Monday, August 7, 2017

0042: Insider Outlier

Most comics publishers who release more than two titles every month have some outlet for advertising that they return to regularly. Today, websites are ubiquitous even though 'in-house' ads (advertisements for a publisher's titles that appear in their other titles) are still around after 80 years. In the mid-60's both Marvel and DC decided to consolidate as much news about their current and imminent releases as could fit onto a single page which they would run in all their comics that month. Marvel's Bullpen Bulletins and DC's Direct Currents took on lives of their own, outliving changes in editors and even publishers. Since most larger publishers also did commissioned promotional pamphlets as a sideline, it was only a matter of time before they realized that they could present pitches to distributors and retailers in the form of comic book or magazine sized pamphlets. Eventually these would be printed in quantities that made them available to readers. Most were free, of course (Eclipse Extra, Comico Checklist, DC's Coming Attractions, etc.), but Marvel had the bright idea of selling its ads to its fans in the form of "Marvel Age". Initially half the length of a comic for less than half the price of their newsstand comics, it expanded to full length for the same reduced price after widespread criticism and ridicule, adding previews and interviews to make it more of a biased fanzine than an ad. That was all before Dark Horse Comics even existed.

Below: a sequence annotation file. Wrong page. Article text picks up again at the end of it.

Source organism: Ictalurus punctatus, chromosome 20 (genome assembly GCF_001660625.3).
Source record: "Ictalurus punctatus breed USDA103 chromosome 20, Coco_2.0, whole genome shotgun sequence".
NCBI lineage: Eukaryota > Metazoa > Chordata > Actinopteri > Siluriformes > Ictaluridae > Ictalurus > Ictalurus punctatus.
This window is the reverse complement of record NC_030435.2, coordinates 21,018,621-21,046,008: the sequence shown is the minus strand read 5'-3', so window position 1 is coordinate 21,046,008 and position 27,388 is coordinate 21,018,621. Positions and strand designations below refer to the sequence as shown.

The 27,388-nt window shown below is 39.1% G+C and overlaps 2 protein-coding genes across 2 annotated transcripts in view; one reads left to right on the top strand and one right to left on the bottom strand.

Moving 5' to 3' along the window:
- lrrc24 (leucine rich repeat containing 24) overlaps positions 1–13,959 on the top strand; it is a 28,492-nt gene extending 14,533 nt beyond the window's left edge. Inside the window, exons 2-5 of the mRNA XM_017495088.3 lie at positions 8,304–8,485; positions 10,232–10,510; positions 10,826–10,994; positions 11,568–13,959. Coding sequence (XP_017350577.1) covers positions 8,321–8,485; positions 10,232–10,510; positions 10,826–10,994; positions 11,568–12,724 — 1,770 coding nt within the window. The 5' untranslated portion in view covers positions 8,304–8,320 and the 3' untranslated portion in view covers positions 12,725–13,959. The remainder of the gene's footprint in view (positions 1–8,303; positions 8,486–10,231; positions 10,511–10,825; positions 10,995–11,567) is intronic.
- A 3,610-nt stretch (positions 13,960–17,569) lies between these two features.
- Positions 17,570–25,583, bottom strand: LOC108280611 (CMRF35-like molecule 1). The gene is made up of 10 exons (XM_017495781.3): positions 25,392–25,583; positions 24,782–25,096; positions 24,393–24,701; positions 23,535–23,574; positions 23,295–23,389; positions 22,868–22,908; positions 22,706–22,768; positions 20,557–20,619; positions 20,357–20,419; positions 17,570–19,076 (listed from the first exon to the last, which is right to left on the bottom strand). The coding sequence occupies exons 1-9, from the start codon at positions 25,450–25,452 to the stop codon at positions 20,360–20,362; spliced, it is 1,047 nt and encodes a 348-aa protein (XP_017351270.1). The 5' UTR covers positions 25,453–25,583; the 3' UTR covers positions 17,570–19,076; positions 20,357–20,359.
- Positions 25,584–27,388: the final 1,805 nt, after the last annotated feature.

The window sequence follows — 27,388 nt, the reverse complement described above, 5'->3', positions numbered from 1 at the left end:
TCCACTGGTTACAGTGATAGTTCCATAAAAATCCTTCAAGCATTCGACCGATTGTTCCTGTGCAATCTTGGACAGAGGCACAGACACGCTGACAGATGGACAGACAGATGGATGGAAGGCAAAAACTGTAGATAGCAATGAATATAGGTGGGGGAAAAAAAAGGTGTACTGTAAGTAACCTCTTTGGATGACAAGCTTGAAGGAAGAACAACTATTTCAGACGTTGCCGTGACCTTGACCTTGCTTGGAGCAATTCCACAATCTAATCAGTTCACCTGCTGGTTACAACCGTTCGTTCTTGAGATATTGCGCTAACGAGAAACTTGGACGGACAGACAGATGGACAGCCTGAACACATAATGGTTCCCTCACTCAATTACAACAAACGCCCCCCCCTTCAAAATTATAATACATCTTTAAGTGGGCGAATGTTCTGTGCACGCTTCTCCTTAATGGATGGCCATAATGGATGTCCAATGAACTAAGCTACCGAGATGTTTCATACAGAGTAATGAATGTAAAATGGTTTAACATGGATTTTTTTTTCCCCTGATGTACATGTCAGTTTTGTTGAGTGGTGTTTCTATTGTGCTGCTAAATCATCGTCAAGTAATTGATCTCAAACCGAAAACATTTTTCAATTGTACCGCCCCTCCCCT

Dark Horse began publishing in 1986 and right out of the gate [the first of many horse racing puns, so brace yourself] they began using plays on their name. The very first comic they published, DARK HORSE PRESENTS #1 opens with the editorial "And We're Off!" and ends with the letters' page "Winner's Circle" (starting with contributor bios for obvious reasons). With the second issue the editorial became "The Starting Gate" and as the company's roster grew, more pages were given over to in-house ads until #12 (11/87) devoted a page to blurbs for the most current issue of each of their titles. In #13, "Starting Gate" was gone and #14 contained a four page preview section. Increasingly, news became integrated into the letters' page(s). Then, DHP ran its first "Tip Sheet" page in #19 (07/88), a mostly text account of news about the company and upcoming releases. Over the years it's taken on several horse racing related titles; it currently uses "Horsepower" and I think the previous one was "Finish Line". But a year after introducing "Tip Sheet"  Dark Horse began publishing the magazine sized (8.5" X 11.0") pamphlet "Dark Horse Insider". After 28 issues, the pamphlet was discontinued and replaced with Volume 2, a full-length comic book format filled with blurbs for each comic published that month. These frequently wind up in comic book bargain bins but the pamphlets are much thinner than magazines and harder to sell, even as clearance items. Which is a shame, since each one is a cheap little nostalgia jolt for comics junkies of a certain vintage. I found this stray one, #19(02/91), among magazines from other publishers. At only eight pages, I went ahead and scanned the whole thing. Check it out.

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